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Unformatted text preview: the ds that we used. In this case however, we will always have to substitute for the variable. The ds that we use for parametric equations introduces a dt into the integral and that means that everything needs to be in terms of t . Therefore, we will need to substitute the appropriate parametric equation for x or y depending on the axis of rotation. Let’s take a quick look at an example. Example 1 Determine the surface area of the solid obtained by rotating the following parametric curve about the xaxis. Solution We’ll first need the derivatives of the parametric equations. Before plugging into the surface area formula let’s get the ds out of the way. Notice that we could drop the absolute value bars since both sine and cosine are positive in this range of θ given. Now let’s get the surface area and don’t forget to also plug in for the y ....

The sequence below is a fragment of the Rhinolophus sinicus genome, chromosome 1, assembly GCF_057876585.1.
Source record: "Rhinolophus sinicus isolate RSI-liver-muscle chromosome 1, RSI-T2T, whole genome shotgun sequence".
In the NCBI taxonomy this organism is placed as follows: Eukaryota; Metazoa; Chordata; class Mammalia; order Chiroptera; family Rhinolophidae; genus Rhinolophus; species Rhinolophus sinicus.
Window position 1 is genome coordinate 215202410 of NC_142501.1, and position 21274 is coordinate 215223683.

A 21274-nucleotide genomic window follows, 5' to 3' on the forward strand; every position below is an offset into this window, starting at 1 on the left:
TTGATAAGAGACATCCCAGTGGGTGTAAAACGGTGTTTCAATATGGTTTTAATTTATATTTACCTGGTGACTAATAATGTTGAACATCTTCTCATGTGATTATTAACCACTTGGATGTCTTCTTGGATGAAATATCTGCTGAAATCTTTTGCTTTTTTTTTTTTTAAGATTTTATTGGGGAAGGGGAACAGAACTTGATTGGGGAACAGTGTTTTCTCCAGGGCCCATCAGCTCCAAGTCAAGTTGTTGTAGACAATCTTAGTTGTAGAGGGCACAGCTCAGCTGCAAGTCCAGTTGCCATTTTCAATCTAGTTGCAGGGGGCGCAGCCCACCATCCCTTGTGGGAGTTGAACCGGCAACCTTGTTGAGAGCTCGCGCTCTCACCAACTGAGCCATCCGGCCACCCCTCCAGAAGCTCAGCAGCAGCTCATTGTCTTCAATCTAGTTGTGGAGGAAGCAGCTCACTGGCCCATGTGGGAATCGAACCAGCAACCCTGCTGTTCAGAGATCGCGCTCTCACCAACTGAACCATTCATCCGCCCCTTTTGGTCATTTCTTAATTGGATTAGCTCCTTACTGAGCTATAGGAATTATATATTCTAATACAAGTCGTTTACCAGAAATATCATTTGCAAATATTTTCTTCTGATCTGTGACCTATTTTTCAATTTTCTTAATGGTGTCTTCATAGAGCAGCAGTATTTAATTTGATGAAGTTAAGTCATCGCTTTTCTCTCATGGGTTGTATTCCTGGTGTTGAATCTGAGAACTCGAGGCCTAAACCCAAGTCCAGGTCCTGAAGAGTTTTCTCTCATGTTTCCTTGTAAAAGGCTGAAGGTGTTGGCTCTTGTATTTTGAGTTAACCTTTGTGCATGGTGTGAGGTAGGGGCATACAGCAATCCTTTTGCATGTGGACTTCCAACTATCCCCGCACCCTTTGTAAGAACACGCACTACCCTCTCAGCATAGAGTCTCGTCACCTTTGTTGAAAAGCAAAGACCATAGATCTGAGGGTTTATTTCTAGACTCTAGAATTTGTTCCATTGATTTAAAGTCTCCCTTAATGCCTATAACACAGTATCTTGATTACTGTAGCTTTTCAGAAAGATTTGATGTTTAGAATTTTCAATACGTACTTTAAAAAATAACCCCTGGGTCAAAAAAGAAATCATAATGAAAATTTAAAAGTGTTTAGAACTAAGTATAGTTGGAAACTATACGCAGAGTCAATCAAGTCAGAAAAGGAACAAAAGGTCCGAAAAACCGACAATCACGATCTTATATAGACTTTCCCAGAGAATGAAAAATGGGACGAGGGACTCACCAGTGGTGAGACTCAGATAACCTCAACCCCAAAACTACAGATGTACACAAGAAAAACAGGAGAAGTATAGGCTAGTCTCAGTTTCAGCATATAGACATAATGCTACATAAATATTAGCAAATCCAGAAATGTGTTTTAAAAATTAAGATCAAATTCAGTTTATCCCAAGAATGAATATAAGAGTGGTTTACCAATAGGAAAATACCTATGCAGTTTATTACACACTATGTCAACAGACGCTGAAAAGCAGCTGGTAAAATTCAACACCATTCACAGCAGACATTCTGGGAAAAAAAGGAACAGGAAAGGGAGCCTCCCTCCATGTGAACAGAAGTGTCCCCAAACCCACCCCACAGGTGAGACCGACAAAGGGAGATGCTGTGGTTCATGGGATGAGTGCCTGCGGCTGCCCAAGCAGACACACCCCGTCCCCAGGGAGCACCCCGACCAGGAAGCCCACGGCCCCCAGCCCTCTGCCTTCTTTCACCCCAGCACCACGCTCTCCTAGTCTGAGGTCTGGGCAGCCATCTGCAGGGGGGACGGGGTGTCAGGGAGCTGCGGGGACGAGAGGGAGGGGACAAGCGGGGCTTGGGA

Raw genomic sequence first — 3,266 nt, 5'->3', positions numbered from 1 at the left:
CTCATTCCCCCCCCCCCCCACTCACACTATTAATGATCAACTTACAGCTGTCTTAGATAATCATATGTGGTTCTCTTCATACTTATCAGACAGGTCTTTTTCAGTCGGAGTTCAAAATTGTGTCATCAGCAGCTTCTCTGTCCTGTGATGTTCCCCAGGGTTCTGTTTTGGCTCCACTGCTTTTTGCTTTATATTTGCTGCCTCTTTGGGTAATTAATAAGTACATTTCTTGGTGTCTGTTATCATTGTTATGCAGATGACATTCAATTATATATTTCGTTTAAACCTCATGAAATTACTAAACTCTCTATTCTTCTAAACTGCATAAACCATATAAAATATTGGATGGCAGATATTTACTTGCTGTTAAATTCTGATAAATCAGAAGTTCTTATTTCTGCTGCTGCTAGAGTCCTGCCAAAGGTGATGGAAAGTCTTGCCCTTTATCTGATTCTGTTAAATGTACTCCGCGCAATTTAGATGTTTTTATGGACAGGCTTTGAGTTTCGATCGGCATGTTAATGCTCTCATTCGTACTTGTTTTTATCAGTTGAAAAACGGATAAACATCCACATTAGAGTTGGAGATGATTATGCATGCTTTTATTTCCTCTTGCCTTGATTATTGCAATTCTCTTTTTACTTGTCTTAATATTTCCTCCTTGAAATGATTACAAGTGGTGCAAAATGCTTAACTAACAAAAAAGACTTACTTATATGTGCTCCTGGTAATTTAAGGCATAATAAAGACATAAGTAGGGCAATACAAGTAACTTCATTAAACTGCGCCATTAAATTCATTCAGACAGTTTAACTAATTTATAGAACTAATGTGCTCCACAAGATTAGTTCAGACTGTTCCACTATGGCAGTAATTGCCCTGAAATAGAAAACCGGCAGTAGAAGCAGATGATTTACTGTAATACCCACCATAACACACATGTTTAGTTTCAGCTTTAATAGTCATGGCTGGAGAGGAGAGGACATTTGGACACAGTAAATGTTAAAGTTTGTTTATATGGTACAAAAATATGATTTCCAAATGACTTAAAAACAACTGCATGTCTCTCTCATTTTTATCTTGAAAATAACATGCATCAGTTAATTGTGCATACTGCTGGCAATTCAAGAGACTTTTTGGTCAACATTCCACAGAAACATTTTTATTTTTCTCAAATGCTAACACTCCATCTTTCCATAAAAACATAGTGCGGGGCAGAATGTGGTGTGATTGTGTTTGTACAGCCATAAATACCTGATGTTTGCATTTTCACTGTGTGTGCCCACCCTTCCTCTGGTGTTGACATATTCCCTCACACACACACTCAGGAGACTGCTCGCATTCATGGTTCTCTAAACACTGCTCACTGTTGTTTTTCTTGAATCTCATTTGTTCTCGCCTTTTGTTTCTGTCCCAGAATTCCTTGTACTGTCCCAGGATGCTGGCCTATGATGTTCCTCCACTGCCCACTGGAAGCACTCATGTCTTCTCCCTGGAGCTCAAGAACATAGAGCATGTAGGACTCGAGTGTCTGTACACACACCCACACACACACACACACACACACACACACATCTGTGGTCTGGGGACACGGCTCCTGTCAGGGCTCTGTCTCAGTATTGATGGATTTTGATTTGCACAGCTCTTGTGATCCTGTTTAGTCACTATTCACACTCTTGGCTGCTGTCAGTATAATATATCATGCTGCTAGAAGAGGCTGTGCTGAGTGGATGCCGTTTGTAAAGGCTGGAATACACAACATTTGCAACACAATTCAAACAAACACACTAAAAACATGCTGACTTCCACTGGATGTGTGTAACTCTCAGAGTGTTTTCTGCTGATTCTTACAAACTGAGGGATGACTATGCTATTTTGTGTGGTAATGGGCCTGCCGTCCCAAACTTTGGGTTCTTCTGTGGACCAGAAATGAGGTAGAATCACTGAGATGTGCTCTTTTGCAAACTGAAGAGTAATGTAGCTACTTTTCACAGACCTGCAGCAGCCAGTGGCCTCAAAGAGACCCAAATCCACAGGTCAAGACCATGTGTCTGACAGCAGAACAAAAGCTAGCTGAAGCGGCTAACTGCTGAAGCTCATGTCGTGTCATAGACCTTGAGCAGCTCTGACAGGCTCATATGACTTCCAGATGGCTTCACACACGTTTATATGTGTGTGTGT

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This note was uploaded on 11/10/2011 for the course MATH 136 taught by Professor Prellis during the Fall '08 term at Rutgers.
 Fall '08
 prellis
 Calculus, Equations, Parametric Equations

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